Crystal Sound and Marguerite Bay

Jan 30, 2019 - National Geographic Orion

After a smooth passage through the night, National Geographic Orion continued to make its way toward Crystal Sound

We encountered pack ice along the way, a formidable amount, but not so much that our ship could not navigate its way through. This part of the excursion was a delight for guests and crew alike. Unfortunately, Andreas Madsen’s presentation on glaciers had to be postponed as the excitement from the prospect of getting to transit through pack ice grew.

There were some larger icebergs among the pack, and many crabeater seals hauled out on the flows. It was an opportunity to experience the true Antarctic in all its coastal glory.  As we nudged our way southward through the pack, we had the added pleasure of celebrating the crossing of the Antarctic Circle.

Unfortunately, the ice got too thick, and we had to redirect our plans to visit Crystal Sound. Captain Aaron Wood and our expedition leader decided we could make better use of the circumstances by going around Adelaide Island and into Marguerite Bay, which the satellite imagery suggested was clear of ice.

Soon after lunch, Andreas resumed his presentation, and just as soon as he began, a call came up that there were killer whales near the ship. Again, Andreas’ presentation was postponed as guests scrambled for cameras, coats, and binoculars, rushing to get a view of these magnificent animals. They were large and showed more white than those we had seen previously, indicating they may have been a small group of transient whales. It is always a rush to see the top predator of the Antarctic in its natural surroundings.

Finally, once the killer whales departed, Andreas managed to deliver the presentation without interruption, which was well received, then followed up by presenter Javier Cotin’s “Fantastic Beasts [Penguins] and where to find them.”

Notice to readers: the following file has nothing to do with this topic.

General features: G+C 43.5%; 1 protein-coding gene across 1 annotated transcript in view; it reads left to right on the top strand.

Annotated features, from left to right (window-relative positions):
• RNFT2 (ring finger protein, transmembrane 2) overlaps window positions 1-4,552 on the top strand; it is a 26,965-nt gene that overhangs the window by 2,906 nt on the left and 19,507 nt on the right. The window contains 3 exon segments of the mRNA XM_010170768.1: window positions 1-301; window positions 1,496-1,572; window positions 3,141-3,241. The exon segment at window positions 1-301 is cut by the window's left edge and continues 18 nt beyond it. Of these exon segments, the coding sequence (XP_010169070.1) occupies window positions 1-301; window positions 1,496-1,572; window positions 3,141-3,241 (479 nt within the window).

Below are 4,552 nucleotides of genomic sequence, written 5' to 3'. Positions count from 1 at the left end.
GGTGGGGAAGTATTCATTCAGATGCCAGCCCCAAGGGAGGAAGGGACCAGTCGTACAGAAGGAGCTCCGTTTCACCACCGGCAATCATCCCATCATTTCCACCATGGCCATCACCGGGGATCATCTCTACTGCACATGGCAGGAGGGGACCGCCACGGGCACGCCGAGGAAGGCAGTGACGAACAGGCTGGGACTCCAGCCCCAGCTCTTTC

But our day did not finish out there. After another wonderful meal, National Geographic Orion arrived in Marguerite Bay and Jenny Island, and those who wished to disembark were taken ashore to see three male elephant seals, one of which rounded out to the size of a small sedan. There were also two Antarctic fur seals and three Weddell seals.

Sometimes the best way to finish an eventful day is with more events, and to day was certainly one of those!

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About the Author

John Pailthorpe


John spent the early years of his life in London, before an inspirational teacher took him to the highlands of Scotland on a school adventure trip. From then on the natural world has been his passion. After teacher training in Bangor, North Wales, John began a thirty-year career in outdoor education centres and schools, teaching and leading children and adults in such pursuits as mountaineering, rock climbing, kayaking, and sailing throughout the U.K. and Europe.

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